Why Crossing the Midline Matters

Categories: Resources

If you spend a lot of time with occupational therapists, you probably have heard them reference crossing the midline.  We like to talk about this topic a lot especially when working with young kids.  Today, let’s explore what crossing the midline actually means, why it is important, and how you can encourage development of this skill.

What is the midline?

The midline is an imaginary vertical line that goes from the head to the feet which separates the right and left sides of the body.

What does it mean to cross the midline?

This sounds like a weird term but it actually is very simple.  Crossing the midline refers to when a child can easily and spontaneously use a body part on the other side of the body.  When a child easily crosses midline, he can use his dominant right hand to reach across to grab an item on the left side of his body without having to stop and switch hands in the middle.  He can fluidly throw a ball by stepping forward with the left foot and throwing with the right hand. He can easily start at the left margin of the paper and write across the paper horizontally.  

Why is crossing the midline important?

Crossing midline is an incredibly important skill for a lot of reasons. This skill starts to develop in infancy. Babies are first able to touch objects placed in front of their shoulder, then right at the midline, and then across it. I haven’t found any specific information as to when exactly this skill should be in place, but my own opinion is that we look for kids to cross midline as they enter preschool. Being able to cross midline is an essential part of developing bilateral coordination, or the ability to use two hands together.  Bilateral coordination is required for many important skills, such as handwriting, cutting, coloring, dressing, buttoning. Crossing midline can help develop hand dominance, which is super important as kids enter school.  Additionally, when kids cross midline, both sides of the brain communicate with each other which is very helpful.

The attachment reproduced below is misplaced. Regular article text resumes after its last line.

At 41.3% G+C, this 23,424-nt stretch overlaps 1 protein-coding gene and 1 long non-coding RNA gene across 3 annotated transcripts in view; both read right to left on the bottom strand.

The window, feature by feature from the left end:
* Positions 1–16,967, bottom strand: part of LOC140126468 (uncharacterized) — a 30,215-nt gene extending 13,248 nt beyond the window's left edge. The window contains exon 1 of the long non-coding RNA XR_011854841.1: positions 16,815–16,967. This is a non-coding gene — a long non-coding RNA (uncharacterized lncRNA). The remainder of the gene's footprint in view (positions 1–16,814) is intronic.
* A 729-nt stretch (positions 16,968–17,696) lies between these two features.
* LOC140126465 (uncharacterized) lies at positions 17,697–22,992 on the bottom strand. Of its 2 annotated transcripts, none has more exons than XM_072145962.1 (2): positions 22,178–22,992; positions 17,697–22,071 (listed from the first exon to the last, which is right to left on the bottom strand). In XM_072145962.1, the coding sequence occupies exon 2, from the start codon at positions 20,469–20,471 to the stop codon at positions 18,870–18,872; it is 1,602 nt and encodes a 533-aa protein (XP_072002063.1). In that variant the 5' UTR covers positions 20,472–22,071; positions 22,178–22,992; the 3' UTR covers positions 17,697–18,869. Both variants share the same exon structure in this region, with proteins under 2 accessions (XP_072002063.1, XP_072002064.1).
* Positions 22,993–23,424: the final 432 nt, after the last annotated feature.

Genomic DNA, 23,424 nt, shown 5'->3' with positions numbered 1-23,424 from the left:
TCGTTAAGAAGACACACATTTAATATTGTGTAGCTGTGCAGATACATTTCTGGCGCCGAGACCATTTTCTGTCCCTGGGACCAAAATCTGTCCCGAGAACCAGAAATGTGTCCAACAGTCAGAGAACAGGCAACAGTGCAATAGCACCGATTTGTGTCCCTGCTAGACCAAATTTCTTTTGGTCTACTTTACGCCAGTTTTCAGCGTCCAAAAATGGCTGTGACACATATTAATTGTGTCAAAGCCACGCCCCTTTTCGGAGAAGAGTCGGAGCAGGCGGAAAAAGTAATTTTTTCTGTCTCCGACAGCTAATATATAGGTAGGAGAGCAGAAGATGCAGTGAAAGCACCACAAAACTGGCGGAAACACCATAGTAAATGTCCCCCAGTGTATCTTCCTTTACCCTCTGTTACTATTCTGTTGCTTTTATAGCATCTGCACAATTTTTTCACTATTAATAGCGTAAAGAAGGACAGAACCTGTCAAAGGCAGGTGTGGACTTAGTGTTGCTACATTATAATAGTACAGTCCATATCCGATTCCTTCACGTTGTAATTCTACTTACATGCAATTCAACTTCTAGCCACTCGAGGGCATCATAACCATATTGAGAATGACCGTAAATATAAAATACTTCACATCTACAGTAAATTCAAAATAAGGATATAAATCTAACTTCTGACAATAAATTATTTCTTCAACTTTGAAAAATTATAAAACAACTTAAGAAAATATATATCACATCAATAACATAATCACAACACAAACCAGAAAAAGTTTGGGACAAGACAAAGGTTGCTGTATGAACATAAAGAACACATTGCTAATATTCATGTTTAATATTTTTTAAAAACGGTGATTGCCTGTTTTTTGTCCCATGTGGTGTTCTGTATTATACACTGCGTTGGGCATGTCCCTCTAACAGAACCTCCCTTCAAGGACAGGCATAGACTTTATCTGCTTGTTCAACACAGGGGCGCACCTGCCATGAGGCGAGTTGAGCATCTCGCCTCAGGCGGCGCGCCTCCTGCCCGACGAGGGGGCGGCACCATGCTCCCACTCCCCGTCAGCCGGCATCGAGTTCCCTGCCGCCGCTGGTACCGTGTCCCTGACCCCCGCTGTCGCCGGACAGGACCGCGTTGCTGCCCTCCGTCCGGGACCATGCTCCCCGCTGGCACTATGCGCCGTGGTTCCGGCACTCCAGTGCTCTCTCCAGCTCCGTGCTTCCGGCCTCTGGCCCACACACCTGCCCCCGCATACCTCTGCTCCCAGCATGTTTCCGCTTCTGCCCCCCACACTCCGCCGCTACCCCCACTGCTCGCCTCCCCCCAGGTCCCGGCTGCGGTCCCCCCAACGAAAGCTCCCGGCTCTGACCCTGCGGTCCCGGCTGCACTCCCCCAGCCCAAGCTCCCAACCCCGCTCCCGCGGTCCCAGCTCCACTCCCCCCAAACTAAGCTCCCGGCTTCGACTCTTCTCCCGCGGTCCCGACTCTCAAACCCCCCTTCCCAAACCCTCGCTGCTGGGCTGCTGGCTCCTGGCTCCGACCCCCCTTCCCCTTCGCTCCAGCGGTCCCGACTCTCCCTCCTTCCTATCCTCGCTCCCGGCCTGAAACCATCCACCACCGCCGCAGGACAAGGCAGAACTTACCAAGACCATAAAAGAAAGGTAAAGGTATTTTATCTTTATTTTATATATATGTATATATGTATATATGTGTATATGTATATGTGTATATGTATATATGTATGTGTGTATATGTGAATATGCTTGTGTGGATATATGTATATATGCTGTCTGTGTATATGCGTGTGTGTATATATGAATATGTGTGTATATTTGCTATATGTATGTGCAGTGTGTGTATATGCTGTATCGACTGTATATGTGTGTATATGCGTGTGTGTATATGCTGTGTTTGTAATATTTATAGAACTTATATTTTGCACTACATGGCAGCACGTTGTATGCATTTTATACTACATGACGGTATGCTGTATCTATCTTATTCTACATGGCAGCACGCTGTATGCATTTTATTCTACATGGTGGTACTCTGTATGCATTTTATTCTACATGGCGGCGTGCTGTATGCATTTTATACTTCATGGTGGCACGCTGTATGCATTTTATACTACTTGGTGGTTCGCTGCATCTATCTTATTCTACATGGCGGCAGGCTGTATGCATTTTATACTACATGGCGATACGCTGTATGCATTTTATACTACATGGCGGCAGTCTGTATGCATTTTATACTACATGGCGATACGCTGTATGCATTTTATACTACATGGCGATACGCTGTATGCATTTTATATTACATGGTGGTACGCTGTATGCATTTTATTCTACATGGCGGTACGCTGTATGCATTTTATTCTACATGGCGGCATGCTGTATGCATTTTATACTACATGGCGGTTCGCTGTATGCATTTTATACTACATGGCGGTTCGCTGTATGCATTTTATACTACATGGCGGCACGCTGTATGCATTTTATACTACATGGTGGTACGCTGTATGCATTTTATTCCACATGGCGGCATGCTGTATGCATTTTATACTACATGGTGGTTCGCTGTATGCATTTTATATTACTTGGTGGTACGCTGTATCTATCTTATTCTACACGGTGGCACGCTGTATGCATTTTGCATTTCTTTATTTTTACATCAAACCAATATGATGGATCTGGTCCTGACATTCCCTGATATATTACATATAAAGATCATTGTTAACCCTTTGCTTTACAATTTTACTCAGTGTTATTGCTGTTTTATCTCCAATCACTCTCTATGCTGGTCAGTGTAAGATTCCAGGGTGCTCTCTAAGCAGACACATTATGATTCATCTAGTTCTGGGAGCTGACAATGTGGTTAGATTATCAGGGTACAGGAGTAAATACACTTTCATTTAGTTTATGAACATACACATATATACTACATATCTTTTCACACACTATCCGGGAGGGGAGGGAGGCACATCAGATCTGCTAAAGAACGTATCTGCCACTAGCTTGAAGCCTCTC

Therefore, if a child has difficulty crossing midline, he will have a lot of trouble effectively completing many important tasks at school and at home.  This is why crossing midline matters.


What are some red flags to look for?

There are some red flags to watch for that would indicate that a child is having difficulty crossing midline. 

  • may look clumsy during activities that require use of two hands
  • may shift his entire body over during tabletop tasks to avoid crossing midline
  • may tilt the paper when writing to avoid crossing over midline
  • may not have a dominant hand, switches hands often
  • difficulty scanning left to right when reading and tracking objects visually

It can be tricky at times to notice if a child is or is not crossing midline.  Kids may shift their whole body as a unit and actually avoid crossing midline even if it looks like initially they may be. Ideally, when looking at having a child cross over midline with upper extremities, the pelvis and lower body remain in a stable position which allows the trunk and upper body to rotate and facilitate crossing midline.  If the lower body and pelvis rotate too, midline crossing doesn’t happen.  

Activities to encourage crossing midline

There are a lot of fun and easy ways to incorporate midline crossing activities into your day!

Gross Motor Activities

  • Crawling and climbing on playground equipment.
  • Throwing and catching a ball or bean bag, sitting back to back and passing a ball to each other.
  • Exercises – cross crawls, windmills, sidebends.  Check out Brain Gym! YouTube has a lot of resources too.

Art and fine motor activities

  • Painting at an easel
  • Drawing a figure 8
  • Drawing rainbows
  • Wiping the desks

Strategic placement of materials during activities

  • enter any play scheme where a child needs to reach for and manipulate materials and you can embed midline crossing into it.
  • Think about blocks and puzzles. Try placing pieces on the non dominant side and encouraging the child to reach for them before putting the pieces together.

Have more questions?

Be sure to contact your OT for further evaluation if you are still concerned or need specific recommendations or guidance. Check out the resources below for more information and ideas for embedding midline crossing activities into your day.

References and Resources

Katie McKenna, MS, OTR/L
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